She was understandably annoyed, especially because it seemed nearly every man she talked to at the post-race festivities shared a similar comment. Is it not surprising? Even in our modern era, sexism is rampant in so many areas of our culture and is often so ingrained that people don’t even realize their comments are sexist. The comments seemed jovial and well-intended small talk, and they didn’t realize how rude and disrespectful they were. They didn’t realize they were essentially saying to her, “You aren’t a worthy competitor here.”

When I relate this story to people, some shrug their shoulders. Some even understand, “Yeah, who would want to be beaten by a girls boat?” But what if you replace “women’s boat” with some other group? Could be any group. What if you went up to a competitor who had just finished a really tough race and said to them, “Oh yeah, we had our eye on you the whole time. We couldn’t stand to lose to the boat with the black crew.”

That seems really wrong in a visceral way. Racism is such a cultural taboo, we shudder to hear a statement like this. So why do we smile and shrug when the boat is judged by the gender of its crew?

“Women aren’t as strong!” Ok, so there are some physical differences in general between men and women and most of the sporting world has agreed they shouldn’t compete together because of them. But there are a few sports where they can compete together. Sailing is one of them, because beyond strength, I would argue winning a sailboat race is about team work and strategy, which surely is a competition in which men and women can compete together. No?

I think like most women sailors, I’m not out there to be the best woman sailor or to prove that women can sail better than men. I’m out there to try to sail better than I did yesterday, to improve my understanding and skill and speed, to work in a beautiful ballet of teamwork and listen the water slipping past our hull. I’m looking forward to the day when after a race, I can share a beer with sailors of any gender who are better than me and have them encourage and support me as they would with any young sailor accumulating miles and starts. Is it too lofty a dream to think one day women will be able to compete without justifying their place out there?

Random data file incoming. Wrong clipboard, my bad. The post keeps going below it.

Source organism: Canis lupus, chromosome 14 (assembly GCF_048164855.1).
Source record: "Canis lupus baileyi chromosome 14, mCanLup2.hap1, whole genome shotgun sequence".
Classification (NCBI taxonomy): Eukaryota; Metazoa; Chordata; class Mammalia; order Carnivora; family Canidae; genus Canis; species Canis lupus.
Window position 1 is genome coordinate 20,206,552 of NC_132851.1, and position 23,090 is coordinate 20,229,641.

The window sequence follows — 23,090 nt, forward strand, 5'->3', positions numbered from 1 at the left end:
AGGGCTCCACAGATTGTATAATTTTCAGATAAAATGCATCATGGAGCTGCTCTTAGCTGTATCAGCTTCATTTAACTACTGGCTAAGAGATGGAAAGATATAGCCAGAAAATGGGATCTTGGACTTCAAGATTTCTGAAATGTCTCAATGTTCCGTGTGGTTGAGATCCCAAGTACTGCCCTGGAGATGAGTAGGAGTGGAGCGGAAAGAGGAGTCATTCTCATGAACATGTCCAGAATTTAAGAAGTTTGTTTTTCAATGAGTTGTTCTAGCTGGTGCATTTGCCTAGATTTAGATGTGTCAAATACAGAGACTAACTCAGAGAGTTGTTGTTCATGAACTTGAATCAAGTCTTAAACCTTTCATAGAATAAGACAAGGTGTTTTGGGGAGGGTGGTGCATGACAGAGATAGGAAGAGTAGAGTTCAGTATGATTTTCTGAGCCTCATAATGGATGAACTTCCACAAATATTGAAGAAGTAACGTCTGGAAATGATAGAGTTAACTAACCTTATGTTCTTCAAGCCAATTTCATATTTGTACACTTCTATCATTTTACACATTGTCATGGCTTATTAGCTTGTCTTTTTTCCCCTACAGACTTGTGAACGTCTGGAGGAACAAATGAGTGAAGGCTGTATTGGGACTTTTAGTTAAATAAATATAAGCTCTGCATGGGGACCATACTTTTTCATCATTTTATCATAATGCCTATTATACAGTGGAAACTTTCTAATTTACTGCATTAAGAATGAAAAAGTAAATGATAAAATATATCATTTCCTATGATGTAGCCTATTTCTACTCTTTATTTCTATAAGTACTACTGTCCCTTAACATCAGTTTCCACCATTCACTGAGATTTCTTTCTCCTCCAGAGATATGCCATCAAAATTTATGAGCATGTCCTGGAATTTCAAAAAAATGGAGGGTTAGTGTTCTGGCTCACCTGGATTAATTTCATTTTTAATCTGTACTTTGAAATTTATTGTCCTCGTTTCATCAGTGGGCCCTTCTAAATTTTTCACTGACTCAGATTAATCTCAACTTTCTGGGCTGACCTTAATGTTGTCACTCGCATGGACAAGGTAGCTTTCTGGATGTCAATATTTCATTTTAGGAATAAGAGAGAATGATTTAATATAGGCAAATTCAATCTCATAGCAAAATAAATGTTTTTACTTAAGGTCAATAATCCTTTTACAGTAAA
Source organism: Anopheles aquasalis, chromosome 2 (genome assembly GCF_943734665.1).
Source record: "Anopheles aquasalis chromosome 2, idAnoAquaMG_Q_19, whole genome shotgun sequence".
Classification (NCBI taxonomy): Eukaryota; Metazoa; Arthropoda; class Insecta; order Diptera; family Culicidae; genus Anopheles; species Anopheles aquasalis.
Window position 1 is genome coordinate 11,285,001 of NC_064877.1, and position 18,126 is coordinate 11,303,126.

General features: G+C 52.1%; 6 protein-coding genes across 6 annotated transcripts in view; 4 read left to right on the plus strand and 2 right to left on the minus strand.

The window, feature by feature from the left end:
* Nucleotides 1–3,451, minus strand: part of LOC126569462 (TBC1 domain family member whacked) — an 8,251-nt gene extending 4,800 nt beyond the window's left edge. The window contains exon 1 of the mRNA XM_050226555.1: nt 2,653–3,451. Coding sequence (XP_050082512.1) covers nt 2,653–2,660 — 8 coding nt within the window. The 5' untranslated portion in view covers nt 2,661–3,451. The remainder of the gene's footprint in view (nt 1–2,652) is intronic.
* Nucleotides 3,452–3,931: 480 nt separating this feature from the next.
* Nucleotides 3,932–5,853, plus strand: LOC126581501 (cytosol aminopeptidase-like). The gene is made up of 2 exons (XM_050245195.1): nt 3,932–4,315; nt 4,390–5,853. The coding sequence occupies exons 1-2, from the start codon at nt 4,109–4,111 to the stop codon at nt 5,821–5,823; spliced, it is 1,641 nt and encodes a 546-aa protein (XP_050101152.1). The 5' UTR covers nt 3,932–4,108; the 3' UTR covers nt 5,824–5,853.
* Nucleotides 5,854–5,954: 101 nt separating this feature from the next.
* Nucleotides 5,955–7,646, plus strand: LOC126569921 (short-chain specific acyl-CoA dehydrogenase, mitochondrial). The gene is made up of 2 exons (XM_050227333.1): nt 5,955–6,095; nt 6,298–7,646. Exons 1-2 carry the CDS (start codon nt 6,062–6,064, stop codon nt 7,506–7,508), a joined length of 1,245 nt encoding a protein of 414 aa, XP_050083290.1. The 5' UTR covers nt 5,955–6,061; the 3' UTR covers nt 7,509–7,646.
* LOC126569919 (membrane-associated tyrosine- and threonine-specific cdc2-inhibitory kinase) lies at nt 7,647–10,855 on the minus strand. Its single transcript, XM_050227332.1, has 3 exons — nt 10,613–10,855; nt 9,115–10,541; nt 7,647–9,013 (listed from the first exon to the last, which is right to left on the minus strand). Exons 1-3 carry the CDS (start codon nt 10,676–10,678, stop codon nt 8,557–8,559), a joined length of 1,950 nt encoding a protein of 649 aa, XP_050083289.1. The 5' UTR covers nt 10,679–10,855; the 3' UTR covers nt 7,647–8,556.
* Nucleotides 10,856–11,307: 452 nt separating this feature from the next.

Round the Island Race

I was lucky enough to find a spot on a boat last minute for the Round the Island Race this past weekend. This is an annual race of all the sailors in Britain (or just about), with over 1600 boats turning out to sail around the Isle of Wight this year. It was truly amazing to see so many boats sailing at once and all in the same direction!

We had phenomenal weather – blue skies, warm and windy. The wind was predicted to drop off in the afternoon, but it held 15-23 knots all day. Can’t ask for better than that really.

Our boat was very comfortable and got us around safely but wasn’t very fast. The sails were pretty baggy and she was a bit beamy, but we did our best and managed to avoid being completely last place, although not by much. Our crew wasn’t too focused on being competitive however. We were there to have fun.

I was trimming jib most of the trip but got to do main sheet trim for about 45 minutes during a very gusty portion of the journey. Everyone commented they could really tell I was a dinghy sailor because I was so in tune. The drivers never had to ask me to ease or sheet in. They could just hold their course and I would ride the puffs. I can’t tell you how happy it made me to do a real job like trimming the main on a 40′ yacht and have other people give me a pat on the back. Maybe I am just a big softie, but I actually cried with happiness behind my sunglasses at one point.

Took this just after my stint on the main as we were coming around the Needles.